We also had the opportunity to meet up with Gary Herman (no relation) – see picture below. Gary is an avid sports fan who attends more games than you can imagine and also arranges travel plans and tours for others. Please learn more about Gary and Royalty Tours by visiting his blog.
In February of 1921, the Yankees announced that they had purchased 10 acres of property in the Bronx to build a new stadium. The stadium was built in an incredible 284 working days – in time for its inaugural game on April 18, 1923 versus (of course) the Boston Red Sox. 74,200 fans packed Yankee Stadium that day, Babe Ruth had a three-run homer, and the Yankees won 4-1.
The stadium remained relatively untouched except for the addition of lights in 1946. In the offseason of 1966-67 it received a $1.5 million upgrade. Then in 1972, the Yankees signed a 30-year lease with the plan to modernize again for the 1976 season. The Yankees actually moved to Shea Stadium for two seasons during the massive renovation. The last game was played in the original ballpark on Sept 21, 2008.
The “new” Yankee Stadium opened in 2009 with a seating capacity of 50,287 – actually fewer than the original stadium because seat width and legroom was increased to improve fan comfort. The field dimensions remained unchanged. The private luxury suites and party suites increased dramatically.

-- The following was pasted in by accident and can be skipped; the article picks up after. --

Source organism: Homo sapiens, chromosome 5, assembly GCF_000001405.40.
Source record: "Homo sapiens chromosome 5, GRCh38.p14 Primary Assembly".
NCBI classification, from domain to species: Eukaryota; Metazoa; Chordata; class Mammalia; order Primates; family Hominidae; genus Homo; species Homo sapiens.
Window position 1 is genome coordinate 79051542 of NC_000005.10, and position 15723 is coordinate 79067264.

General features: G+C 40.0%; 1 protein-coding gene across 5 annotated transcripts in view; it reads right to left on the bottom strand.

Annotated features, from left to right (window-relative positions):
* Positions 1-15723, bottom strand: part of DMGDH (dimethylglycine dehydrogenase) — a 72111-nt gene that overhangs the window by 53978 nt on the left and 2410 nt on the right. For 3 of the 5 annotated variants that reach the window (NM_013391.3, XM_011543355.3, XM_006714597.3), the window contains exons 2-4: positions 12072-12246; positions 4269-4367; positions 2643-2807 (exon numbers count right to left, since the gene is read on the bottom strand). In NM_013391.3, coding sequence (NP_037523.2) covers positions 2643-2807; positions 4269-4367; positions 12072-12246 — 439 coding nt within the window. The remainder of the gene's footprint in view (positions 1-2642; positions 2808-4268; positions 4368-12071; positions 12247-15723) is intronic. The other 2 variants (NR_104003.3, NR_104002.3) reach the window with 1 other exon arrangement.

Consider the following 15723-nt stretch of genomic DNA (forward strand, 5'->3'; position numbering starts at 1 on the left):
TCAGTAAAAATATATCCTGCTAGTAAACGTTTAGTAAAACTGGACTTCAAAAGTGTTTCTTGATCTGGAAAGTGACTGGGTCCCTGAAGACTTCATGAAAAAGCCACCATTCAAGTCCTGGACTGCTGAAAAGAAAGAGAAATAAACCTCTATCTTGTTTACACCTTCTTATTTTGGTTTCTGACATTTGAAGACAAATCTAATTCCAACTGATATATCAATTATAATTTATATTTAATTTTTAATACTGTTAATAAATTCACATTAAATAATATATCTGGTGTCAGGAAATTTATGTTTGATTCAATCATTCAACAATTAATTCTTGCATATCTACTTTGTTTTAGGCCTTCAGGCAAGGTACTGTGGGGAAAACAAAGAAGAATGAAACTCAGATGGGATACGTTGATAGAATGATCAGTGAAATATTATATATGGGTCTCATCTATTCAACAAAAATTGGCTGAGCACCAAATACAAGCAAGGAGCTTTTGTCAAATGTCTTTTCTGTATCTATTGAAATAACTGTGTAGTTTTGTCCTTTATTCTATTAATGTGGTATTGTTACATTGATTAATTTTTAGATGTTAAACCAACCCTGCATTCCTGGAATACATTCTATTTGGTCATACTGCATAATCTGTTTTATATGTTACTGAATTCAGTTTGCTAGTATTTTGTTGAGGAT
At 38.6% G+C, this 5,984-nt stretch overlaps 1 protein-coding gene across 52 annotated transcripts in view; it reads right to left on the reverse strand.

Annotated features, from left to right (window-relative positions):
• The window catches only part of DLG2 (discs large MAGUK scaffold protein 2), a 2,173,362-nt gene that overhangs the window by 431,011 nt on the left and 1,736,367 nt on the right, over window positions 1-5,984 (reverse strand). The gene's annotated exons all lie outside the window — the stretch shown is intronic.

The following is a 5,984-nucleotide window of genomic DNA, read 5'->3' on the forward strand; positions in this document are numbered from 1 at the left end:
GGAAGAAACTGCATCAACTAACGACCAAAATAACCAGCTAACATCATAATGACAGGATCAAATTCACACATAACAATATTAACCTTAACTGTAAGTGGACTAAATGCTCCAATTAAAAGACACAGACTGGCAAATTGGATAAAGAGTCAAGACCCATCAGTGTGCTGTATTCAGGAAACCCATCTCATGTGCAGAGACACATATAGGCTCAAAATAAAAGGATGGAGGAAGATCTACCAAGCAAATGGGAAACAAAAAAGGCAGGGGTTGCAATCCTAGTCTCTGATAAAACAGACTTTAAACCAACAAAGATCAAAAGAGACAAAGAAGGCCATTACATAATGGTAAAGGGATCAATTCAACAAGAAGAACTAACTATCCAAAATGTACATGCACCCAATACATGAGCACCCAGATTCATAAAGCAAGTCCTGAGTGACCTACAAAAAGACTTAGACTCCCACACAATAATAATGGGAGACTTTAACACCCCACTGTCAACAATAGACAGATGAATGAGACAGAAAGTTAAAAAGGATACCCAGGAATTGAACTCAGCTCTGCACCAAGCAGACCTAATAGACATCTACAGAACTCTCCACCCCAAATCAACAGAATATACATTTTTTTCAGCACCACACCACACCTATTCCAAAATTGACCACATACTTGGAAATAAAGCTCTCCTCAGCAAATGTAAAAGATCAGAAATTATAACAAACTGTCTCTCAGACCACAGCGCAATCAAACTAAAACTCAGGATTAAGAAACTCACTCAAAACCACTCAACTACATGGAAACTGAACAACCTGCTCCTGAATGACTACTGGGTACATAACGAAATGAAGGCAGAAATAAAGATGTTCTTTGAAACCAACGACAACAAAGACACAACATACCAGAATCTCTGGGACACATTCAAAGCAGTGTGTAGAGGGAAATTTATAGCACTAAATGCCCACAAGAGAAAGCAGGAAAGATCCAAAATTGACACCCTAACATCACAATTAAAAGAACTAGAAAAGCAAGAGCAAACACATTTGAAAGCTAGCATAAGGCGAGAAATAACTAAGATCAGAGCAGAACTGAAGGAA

Lodging & Transportation
We stayed in Manhattan on the Upper East Side at the Courtyard by Marriott on 92nd Street. The hotel selection was predicated on another event that I was attending at Columbia University. However, a Courtyard is often a nice choice and although not “budget” there are certainly more expensive hotels in NYC! Also, we only needed to walk a few blocks to reach the subway station … Green Line … Lexington Ave … also home of the #4 train, which goes to the Bronx and has a stop (161st Street) literally across the street from Yankee Stadium. When traveling to Yankee Stadium, I recommend visiting the MTA’s website where you can get schedules for all trains.
Gates & Entry Times
Yankee Stadium has four gate locations for entry and exit:
- Gate 2: adjacent to left field: Enter via Jerome Avenue and East 164th Street
- Gate 4: behind home plate: Enter via East 161st Street and Jerome Avenue
- Gate 6: adjacent to right field: Enter via East 161st Street and River Avenue
- Gate 8: adjacent to center field: Enter via River Avenue and East 164th Street
Gates open two hours prior to the scheduled start time of every home game. Gate openings are subject to change during inclement weather and for special events, doubleheaders, Opening Day and postseason play. Do check the Yankee Stadium website for current gate information.